OGDEN — Standing near a metal shear nearly as big as a household appliance, a teenage girl asks the question likely on everyone's mind: "Can that cut your fingers off?"
It's a legitimate question considering the size and horsepower of the industrial metal cutter in Weber State University's welding lab.
Mark Baugh, professor of manufacturing engineering technology professor, assures the group that the department has an excellent safety record and "we intend to keep it that way."
Bit by bit, the academics leading WSU's third-annual girls welding camp labors to build teenage girls' confidence and skills, and open their eyes to the possibility of careers that require the skills of welding or any variety of metalworking machines and associated technologies they learn to use.
The camp is sponsored by Petersen Inc. of Ogden, which specializes in fabrication, advanced manufacturing and machining services for nuclear, petrochemical, aerospace, mining and industrial clients.
It is also supported by John Deere with an eye on diversifying its workforce, which is predominately male, Baugh said.
The student body in manufacturing engineering is likewise male dominated, so another goal of the camp is to break down perceived barriers to enrolling in engineering technology coursework, he said.
"That's what we're trying to get to in camp — and just have fun," he said.
To hear veteran camper Kenna Nieman tell it, welding is “scary but it’s fun. You’re harnessing the power of lightning.”
Nieman is one of 16 teenage girls taking part in the camp, a three-day experience that offers a mix of science, design, art and a two-night stay in the college dorm.
And it’s hands on — from day one.
After explicit safety instruction, campers don helmets, protective clothing and gloves and try their hand at arc welding, using shears and grinders among other metalworking tools.
Unlike many summer camps where shorts and T-shirts are the uniform du jour, welding camp has a specific dress code: closed-toe shoes, cotton-blend clothing, long sleeves and pants, no synthetic material and hair pulled back.
Emily Curtis, also a Woods Cross High student, said she returned for a second camp because she enjoyed the instruction and meeting new friends.
“I loved it. It was a really good experience. You got to weld right off the bat,” she said.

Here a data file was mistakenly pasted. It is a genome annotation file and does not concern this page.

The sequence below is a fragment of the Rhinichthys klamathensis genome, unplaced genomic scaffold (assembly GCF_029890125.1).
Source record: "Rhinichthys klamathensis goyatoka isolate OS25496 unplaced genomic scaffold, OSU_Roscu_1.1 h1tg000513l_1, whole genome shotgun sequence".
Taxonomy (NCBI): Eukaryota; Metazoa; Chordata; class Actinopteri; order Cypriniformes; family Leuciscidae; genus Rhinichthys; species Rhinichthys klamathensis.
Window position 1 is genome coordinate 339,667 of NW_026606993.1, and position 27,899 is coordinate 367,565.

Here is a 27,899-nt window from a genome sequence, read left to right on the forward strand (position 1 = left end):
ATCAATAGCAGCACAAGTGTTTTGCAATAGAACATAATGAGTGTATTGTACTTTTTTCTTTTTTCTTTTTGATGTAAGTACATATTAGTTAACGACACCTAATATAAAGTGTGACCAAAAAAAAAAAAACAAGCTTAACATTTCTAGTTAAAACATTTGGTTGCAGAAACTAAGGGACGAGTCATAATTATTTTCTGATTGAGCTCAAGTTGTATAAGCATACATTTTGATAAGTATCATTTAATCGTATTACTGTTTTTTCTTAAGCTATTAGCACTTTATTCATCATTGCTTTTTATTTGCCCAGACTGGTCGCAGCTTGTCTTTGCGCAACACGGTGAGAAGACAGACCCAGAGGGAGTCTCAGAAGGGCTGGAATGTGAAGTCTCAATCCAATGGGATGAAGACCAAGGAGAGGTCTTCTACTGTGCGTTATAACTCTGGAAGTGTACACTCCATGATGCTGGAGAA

Baugh said the camp helps girls learn new skills in a nurturing environment and introduces them to career options they may not have previously considered.
Tuesday's instruction was introductory, learning how to safely operate a variety of metalworking machines, basics of computer-assisted design program and figuring out one's way around the college campus.
Camp instructor Mary Foss, an assistant professor in mechanical engineering technology, introduced participants to computer-aided design program they will use to design the art projects they will create during the camp.
"This program, if you dig into it, you're going to love it. Anything that's out there is designed with some sort of CAD program," she said.
With a little bit of one-on-one coaching for some campers, the teens learned how to design a vase, starting from a simple rectangle.
"Who wants to make this bad boy three-dimensional?" Foss challenged the group.
Most of the girls quickly mastered the basic modeling but they also learned "scoop out" the inside of the vessel using the program's tools.
"You've got it!" Foss cheered. "You're awesome!"
Sydney Sowerby, a student at Ogden's Davinci Academy of Science and the Arts, said she returned to the camp this summer "because I had a really wonderful experience last time and I was just really motivated to come back and have a great time again."
While some camp attendees have designs on careers in engineering or some aspect of welding, Sowerby said she considers the skills she's learning as a hobby.
"I know some girls here would love to continue it as a career. I'm not interested in the engineering field but I am interested in creating art. That's what I like to do here," she said.4 comments on this story
In addition to individual art projects, the participants had an opportunity to work with Jason Manley, assistant professor of visual arts, on a community art project to be displayed at the Bountiful Davis Art Center.
While creating art draws many teenage girls to the camp, it is also an opportunity for participants to explore careers in science, technology and engineering, said Foss.
“The girls will not only learn a skill and get their hands dirty, but also gain confidence in themselves and their ability to create a design and turn a concept into a tangible piece of art," she said in a press release.